"Tribe, Diaspora and Sainthood in Afghan History", Journal of Asian Studies 67, 1 (2008).
"Jack Sepoy and the Dervishes: Islam and the Indian Soldier in Princely Hyderabad", Journal of the Royal Asiatic Society 18, 1 (2008). [Winner of the Sir George Staunton Prize, Royal Asiatic Society]
"Breathing in India, c.1890", Modern Asian Studies 42, 2-3 (2008).
"Moral Competition and the Thrill of the Spectacular: Recounting Catastrophe in Colonial Bombay", South Asia Research 28, 3 (2008).
"Paper Modernity? Notes on an Iranian Industrial Tour, 1818", Iran: Journal of Persian Studies 46 (2008).
"Transgressions of a Holy Fool: A Majzub in Colonial India [Introduction & Translations from the Urdu]", in Barbara D. Metcalf (ed.), Islam in South Asia in Practice (Princeton: Princeton University Press, 2009).
"Making Sense of ‘Sufism’ in the Indian Subcontinent: A Survey of Trends", Religion Compass (Blackwell Online, 2008).
"Between Heidegger and the Hidden Imam: Reflections on Henry Corbin's Approaches to Mystical Islam", in Mohammad-Reza Djalili, Alessandro Monsutti & Anna Neubauer (eds), Le Monde turco-iranien en question (Paris: Karthala, 2008).
"Idiom, Genre and the Politics of Self-Description on the Peripheries of Persian", in Nile Green & Mary Searle-Chatterjee (eds), Religion, Language and Power (New York: Routledge, 2008).
"Religion, Language and Power: An Introductory Essay" (with Mary Searle-Chatterjee), in Nile Green & Mary Searle-Chatterjee (eds), Religion, Language and Power (New York: Routledge, 2008).
"Saints, Rebels and Booksellers: Sufis in the Cosmopolitan Western Indian Ocean, c.1850-1920", in Kai Kresse & Edward Simpson (eds), Struggling with History: Islam and Cosmopolitanism in the Western Indian Ocean(London/New York: Hurst/Columbia UP, 2007).
"The Faqir and the Subalterns: Mapping the Holy Man in Colonial South Asia", Journal of Asian History 41, 1 (2007).
"Shi'ism, Sufism and Sacred Space in the Deccan: Counter-Narratives of Saintly Identity in the Cult of Shah Nur", in Alessandro Monsutti, Silvia Naef & Farian Sabahi (eds), The Other Shi'ites: From the Mediterranean to Central Asia (Berne, Frankfurt & New York: Peter Lang, 2007).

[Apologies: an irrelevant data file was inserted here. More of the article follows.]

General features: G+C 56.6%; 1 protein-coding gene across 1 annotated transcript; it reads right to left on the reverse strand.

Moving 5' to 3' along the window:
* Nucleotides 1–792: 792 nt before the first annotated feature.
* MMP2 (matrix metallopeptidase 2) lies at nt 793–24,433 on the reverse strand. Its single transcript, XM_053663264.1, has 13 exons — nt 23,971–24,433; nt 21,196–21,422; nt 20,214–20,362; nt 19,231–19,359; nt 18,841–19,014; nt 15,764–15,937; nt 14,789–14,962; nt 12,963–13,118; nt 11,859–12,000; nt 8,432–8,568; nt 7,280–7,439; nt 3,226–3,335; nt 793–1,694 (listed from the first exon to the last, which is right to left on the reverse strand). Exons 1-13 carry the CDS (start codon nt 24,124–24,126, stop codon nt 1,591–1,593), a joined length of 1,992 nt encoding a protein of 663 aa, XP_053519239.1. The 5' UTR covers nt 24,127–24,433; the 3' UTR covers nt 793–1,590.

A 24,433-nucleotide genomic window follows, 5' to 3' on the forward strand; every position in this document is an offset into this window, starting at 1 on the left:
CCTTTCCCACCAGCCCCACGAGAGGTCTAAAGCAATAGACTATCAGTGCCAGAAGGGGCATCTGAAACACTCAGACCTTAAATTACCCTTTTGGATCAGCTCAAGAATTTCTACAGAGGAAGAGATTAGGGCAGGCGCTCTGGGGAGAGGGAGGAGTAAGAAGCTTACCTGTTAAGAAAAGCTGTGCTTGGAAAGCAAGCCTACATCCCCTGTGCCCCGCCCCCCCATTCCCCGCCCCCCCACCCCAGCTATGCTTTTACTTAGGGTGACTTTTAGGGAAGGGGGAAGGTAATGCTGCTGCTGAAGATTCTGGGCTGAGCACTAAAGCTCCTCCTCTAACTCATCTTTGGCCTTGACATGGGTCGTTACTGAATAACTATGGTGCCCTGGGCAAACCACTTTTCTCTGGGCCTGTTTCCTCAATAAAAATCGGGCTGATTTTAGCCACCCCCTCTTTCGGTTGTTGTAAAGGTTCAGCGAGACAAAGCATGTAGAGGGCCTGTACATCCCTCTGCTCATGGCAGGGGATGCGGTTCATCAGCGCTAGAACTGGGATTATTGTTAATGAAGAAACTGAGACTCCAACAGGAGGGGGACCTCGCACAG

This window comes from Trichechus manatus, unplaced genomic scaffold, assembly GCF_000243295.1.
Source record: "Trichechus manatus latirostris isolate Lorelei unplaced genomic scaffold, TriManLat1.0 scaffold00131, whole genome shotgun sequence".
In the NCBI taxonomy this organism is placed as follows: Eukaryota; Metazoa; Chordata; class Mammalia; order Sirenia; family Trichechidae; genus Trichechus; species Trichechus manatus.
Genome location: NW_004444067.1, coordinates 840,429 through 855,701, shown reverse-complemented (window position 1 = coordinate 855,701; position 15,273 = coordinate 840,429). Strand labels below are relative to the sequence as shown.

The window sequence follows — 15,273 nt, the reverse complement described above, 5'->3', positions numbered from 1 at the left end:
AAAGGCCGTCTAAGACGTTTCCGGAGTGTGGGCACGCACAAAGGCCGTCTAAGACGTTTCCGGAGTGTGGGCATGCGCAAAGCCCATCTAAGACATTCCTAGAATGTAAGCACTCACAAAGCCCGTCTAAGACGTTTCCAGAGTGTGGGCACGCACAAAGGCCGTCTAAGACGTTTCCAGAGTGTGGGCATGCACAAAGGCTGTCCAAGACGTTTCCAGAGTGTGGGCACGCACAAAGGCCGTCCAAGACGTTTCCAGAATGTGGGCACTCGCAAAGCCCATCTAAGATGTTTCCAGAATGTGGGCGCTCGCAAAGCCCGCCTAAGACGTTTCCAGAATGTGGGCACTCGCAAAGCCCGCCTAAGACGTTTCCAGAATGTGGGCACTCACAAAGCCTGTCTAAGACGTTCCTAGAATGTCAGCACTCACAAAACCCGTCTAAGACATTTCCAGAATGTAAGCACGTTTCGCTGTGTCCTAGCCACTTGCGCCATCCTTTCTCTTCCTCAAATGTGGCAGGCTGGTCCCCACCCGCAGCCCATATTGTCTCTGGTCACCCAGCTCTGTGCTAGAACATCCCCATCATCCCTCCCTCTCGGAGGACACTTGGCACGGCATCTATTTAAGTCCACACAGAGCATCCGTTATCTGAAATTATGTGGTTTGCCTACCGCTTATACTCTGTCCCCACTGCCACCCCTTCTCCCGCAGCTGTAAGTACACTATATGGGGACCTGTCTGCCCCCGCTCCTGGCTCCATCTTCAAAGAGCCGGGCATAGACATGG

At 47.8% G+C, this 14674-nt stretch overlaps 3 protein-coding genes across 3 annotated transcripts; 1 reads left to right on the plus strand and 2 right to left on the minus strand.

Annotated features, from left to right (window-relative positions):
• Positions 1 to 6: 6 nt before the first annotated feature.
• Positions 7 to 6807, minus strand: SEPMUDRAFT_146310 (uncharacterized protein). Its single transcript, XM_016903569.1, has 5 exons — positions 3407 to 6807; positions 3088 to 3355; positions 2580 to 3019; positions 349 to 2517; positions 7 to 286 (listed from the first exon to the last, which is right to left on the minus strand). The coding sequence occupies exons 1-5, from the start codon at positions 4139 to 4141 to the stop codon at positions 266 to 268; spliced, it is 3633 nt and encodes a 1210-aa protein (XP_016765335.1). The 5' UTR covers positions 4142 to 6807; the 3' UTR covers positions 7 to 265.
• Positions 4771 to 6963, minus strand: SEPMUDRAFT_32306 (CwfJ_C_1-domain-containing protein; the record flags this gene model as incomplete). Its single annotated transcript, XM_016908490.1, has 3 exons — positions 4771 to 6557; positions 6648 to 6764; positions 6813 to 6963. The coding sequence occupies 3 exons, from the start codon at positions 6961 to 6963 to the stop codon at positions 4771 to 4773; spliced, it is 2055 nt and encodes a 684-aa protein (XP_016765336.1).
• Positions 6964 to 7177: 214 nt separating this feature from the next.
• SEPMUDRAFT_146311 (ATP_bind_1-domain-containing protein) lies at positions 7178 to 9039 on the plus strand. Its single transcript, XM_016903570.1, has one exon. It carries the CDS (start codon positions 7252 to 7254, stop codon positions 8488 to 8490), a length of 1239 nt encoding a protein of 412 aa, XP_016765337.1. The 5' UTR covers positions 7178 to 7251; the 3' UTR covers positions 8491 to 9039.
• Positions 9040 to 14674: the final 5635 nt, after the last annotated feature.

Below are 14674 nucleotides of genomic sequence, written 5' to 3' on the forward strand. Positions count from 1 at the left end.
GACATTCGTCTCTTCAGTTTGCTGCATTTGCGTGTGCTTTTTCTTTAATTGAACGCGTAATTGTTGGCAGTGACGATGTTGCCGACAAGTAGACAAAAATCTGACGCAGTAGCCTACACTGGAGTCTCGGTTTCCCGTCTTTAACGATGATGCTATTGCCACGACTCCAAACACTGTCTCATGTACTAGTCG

"Blessed Men and Tribal Politics: Notes on Political Culture in the Indo-Afghan World", Journal of the Economic and Social History of the Orient 49, 3 (2006).
"Ostrich Eggs and Peacock Feathers: Sacred Objects as Cultural Exchange Between Christianity and Islam", Al-Masaq: Islam and the Medieval Mediterranean 18, 1 (2006), pp.27-66.
"Making a 'Muslim' Saint: Writing Customary Religion in an Indian Princely State", Comparative Studies of South Asia, Africa and the Middle East 25, 3 (2005), pp.617-633.
"Mirza Hasan Safi 'Ali Shah: A Persian Sufi in the Age of Printing [Introduction and Selected Translations]", in Lloyd Ridgeon (ed.), Religion and Politics in Modern Iran (London/New York: I.B Tauris, 2005), pp.99-112.
"Mystical Missionaries in Hyderabad State: Mu'in Allah Shah and his Sufi Reform Movement", Indian Economic and Social History Review 41, 2 (2005), pp.45-70.
"Translating the Spoken Words of the Saints: Oral Literature and the Sufis of Awrangabad", in Lynne Long (ed.), Religion and Translation: Holy Untranslatable? (Buffalo/Toronto: Multilingual Matters, 2005), pp.141-150.
"Stories of Saints and Sultans: Re-membering History at the Sufi Shrines of Aurangabad", Modern Asian Studies 38, 2 (2004), pp.419-446.
"Geography, Empire and Sainthood in the Eighteenth Century Muslim Deccan", Bulletin of the School of Oriental and African Studies 67, 2 (2004), pp.207-225.
"Oral Competition Narratives of Muslim and Hindu Saints in the Deccan", Asian Folklore Studies 63, 2 (2004), pp.221-242.
"A Persian Sufi in British India: The Travels of Mirza Hasan Safi 'Ali Shah (1835-1899)", Iran: Journal of Persian Studies 42 (2004), pp.201-218.
"Emerging Approaches to the Sufi Traditions of South Asia: Between Texts, Territories and the Transcendent", South Asia Research 24, 2 (2004), pp.123-148. [reprinted in L. Ridgeon (ed.), Sufism: Critical Concepts (London & New York: Routledge, 2008.)]
"Who's the King of the Castle? Brahmins, Sufis and the Narrative Landscape of Daulatabad", Contemporary South Asia 13, 3 (2004), pp.21-37.
"Auspicious Foundations: The Patronage of Sufi Institutions in the Late Mughal and Early Asaf Jah Deccan", South Asian Studies 20 (2004), pp.71-98.
"The Religious and Cultural Roles of Dreams and Visions in Islam", Journal of the Royal Asiatic Society 13, 3 (2003), pp.287-313.
"Migrant Sufis and Sacred Space in South Asian Islam", Contemporary South Asia 12, 4 (2003), pp.493-509.
"The Survival of Zoroastrianism in Yazd", Iran: Journal of Persian Studies 38 (2000), pp.115-122.
"A New Translation of Suhrawardi's The Crimson Archangel ('Aql-e-Surkh)", Sufi: Journal of Sufi Studies 36 (1998), pp.34-39.